The Ultimate Guide to Dog Poop Health

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8 min read
8 min read

Updated - Aug 4th, 2023

Key Points

  • Healthy dog poop is well-formed, log-shaped, and some shade of chocolate brown.
  • Unhealthy dog poop is too hard or too soft, off-colored, and has a foul odor.
  • Different colors and textures of dog poop can mean different things. Never hesitate to call your vet if you notice a change.
  • Routine check-ups, a high-quality diet, and parasite preventatives are essential in supporting your dog’s digestive health.

Dog poop can be a valuable indicator of your dog’s health, so when the “four C’s” aka poop consistency, color, contents, and coating are off, it’s worth taking a closer look. 

While your veterinarian should be your #1 resource for diagnosis and treatment, our dog poop health guide can help you decode what’s normal, what’s not, and when to seek medical attention.

Let’s dive in!

What should a healthy dog poop look like?

Healthy dog poop is well-formed, log-shaped, and some shade of chocolate brown. It shouldn’t be too hard or too soft, rather, it should have a play-doh-like consistency. If your pup’s poop fits this description, their digestive system is likely doing just fine!

Alongside color, contents, and coating, veterinarians use a “Consistency scale” when evaluating a dog’s poop. This scale runs from 1-7 — 1 being hard, dehydrated poop and 7 being liquid diarrhea. Typically, vets like to see a score of 2 or 3 to deem the dog poop healthy.

What does unhealthy dog poop look like?

Unhealthy dog poop is typically foul-smelling and soft or runny in texture – sometimes you’ll even spot mucus in your dog’s poop. On the flipside, if your dog is dehydrated, their poop may look like small, hard pellets. Even when texture appears to be normal, different colors can indicate different issues. For example, your dog’s poop could be well-formed but looks a bit grey which could mean issues with their pancreas. Basically, any poop that isn’t well-formed and some shade of brown should be monitored.

How often should a dog poop?

As a pet parent, it’s important to keep track of your pup’s bowel movements. On average, dogs will typically poop one to five times per day depending on their diet and metabolism – sudden changes could indicate potential health issues and warrant a vet visit.

10 dog poop colors and meanings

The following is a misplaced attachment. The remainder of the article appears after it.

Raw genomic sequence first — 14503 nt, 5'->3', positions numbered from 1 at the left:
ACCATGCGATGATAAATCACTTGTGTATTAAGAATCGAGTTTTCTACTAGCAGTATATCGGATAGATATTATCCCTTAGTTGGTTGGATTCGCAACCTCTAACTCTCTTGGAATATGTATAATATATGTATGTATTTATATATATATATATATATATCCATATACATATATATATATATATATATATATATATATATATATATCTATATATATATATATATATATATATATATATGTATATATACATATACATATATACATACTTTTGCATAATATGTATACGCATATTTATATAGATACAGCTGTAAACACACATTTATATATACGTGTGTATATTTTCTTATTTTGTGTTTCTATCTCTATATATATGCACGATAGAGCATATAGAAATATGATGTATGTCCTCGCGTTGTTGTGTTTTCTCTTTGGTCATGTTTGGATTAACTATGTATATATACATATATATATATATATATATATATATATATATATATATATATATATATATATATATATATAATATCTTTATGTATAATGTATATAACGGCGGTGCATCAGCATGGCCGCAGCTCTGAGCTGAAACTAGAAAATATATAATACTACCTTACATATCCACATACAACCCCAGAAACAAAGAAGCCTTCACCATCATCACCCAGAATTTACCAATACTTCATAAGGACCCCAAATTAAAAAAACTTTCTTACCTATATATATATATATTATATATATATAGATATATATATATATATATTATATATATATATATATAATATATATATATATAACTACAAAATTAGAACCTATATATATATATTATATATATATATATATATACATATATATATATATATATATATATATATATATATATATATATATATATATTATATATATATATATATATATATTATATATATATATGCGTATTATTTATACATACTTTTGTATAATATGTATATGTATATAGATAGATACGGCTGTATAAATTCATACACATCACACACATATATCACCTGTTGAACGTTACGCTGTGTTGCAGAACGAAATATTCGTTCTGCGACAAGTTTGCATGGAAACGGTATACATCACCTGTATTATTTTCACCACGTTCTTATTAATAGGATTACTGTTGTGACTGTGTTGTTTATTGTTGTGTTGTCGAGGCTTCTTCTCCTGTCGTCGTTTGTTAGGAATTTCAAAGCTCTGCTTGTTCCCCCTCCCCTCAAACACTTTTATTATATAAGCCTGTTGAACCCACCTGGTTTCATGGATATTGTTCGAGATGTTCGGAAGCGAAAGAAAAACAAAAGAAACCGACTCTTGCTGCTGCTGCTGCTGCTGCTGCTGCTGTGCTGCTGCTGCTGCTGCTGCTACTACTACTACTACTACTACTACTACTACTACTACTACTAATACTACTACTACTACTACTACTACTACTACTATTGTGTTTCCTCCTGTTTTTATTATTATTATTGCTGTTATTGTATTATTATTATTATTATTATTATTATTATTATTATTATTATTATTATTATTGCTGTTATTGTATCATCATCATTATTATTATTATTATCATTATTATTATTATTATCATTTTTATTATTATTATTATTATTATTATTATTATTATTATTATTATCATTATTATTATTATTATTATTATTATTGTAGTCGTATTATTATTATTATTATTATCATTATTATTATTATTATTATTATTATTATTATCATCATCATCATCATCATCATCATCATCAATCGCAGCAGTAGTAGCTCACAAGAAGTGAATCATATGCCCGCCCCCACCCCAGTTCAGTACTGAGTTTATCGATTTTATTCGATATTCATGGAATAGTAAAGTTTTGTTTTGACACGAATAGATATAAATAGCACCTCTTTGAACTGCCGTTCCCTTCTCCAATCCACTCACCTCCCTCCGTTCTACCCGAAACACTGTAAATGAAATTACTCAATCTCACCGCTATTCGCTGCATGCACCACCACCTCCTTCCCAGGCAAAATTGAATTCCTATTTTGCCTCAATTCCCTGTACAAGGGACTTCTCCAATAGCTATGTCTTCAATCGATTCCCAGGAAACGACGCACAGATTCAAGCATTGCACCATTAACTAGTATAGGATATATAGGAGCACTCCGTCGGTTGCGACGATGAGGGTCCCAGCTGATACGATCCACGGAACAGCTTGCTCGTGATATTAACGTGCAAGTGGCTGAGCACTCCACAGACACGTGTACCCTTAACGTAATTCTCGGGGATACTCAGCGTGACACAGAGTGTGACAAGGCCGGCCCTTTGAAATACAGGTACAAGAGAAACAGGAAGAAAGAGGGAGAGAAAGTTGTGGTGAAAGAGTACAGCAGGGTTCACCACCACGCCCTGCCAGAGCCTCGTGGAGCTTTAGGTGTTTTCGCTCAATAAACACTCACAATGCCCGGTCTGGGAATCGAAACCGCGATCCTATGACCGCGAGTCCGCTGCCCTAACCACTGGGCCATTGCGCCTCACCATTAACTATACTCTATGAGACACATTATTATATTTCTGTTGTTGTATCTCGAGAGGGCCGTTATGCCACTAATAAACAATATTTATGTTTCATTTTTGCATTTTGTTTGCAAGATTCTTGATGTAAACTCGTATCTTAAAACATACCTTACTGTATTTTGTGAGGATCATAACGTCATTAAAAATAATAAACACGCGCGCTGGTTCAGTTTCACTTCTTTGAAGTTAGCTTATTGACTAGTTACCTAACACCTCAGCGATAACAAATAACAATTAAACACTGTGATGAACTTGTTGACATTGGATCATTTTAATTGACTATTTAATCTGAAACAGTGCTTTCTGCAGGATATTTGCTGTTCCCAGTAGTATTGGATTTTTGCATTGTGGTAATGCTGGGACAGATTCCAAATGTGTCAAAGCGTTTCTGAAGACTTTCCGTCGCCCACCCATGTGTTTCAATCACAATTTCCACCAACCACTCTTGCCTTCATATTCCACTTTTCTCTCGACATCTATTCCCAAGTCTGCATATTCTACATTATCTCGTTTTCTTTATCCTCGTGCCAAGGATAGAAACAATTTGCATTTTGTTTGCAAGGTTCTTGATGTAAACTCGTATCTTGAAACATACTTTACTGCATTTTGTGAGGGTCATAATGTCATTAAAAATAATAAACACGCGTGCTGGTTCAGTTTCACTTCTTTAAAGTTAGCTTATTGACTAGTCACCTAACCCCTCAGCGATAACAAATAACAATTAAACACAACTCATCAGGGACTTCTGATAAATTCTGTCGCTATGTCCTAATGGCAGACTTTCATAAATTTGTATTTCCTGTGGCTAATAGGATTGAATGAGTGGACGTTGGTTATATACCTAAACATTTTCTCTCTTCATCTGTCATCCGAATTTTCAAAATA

Dog poop comes in a rainbow of colors, but some hues can signal a deeper issue in the digestive tract. Let’s break them down.


1. Chocolate brown dog poop

As mentioned, a healthy dog poop should be log-shaped and chocolate brown. It’s pretty firm and easy to pick up. If your dog’s stool is in the chocolate brown color range, things are probably running smoothly.

2. Red, streaky dog poop

If you notice red streaks in your dog’s poop, it could indicate bleeding in the lower gastrointestinal tract. While it may be nothing serious, it’s always better to err on the side of caution and consult your vet.

3. Black dog poop

Black dog poop or “melena” can occur due to the presence of digested blood, which often indicates bleeding in the upper gastrointestinal tract. Other causes of blood in dog stool includes intestinal parasites, bacterial infections, and inflammatory bowel disease. Call your vet!

4. Grey dog poop

Grey dog poop could indicate undigested fat in the stool, which may be a sign of an issue with your dog’s pancreas. If you spot recurring grey dog poop, it’s time to schedule an appointment with your vet.

5. Yellow dog poop

Yellow dog poop may be the result of disruption in digestion. It can be caused by various factors, such as infection, changes in food, or issues with the liver or gallbladder. If it’s a one-time occurrence, it may not be cause for concern. However, if it persists or is accompanied by other symptoms, consult your vet.

6. Green dog poop

Green poop can be a head-scratcher. It may indicate a faster digestive process or be a result of dietary changes, infections, or munching down on a little too much grass. If your dog’s green poop continues, seek your vet’s advice.

7. Orange dog poop

Orange dog poop can mean too much bile, aka liver issues or biliary disease. If your dog has consistently has orange diarrhea, call your vet.

8. White dog poop

White poop can indicate a lack of bile. It can also be a sign that your dog has been eating a few too many bones or too much calcium! This can be a problem, especially if it comes with doggy constipation

9. Pink or magenta dog poop

Pink or magenta poop can be a sign of hemorrhagic gastroenteritis, which is a potentially life-threatening condition. This color poop warrants a trip to the dog ER.

10. Mystery rainbow

If you’re seeing mysterious speckles of color in your dog’s poop, it’s possible they got into something they shouldn’t have. Check around for missing toys, human food, and other things that don’t belong in your little buddy’s belly. Ingestion of foreign objects can cause blockage, digestive problems, and allergic reactions. Monitor your pup’s poops for passing items – and when in doubt, take them to the vet.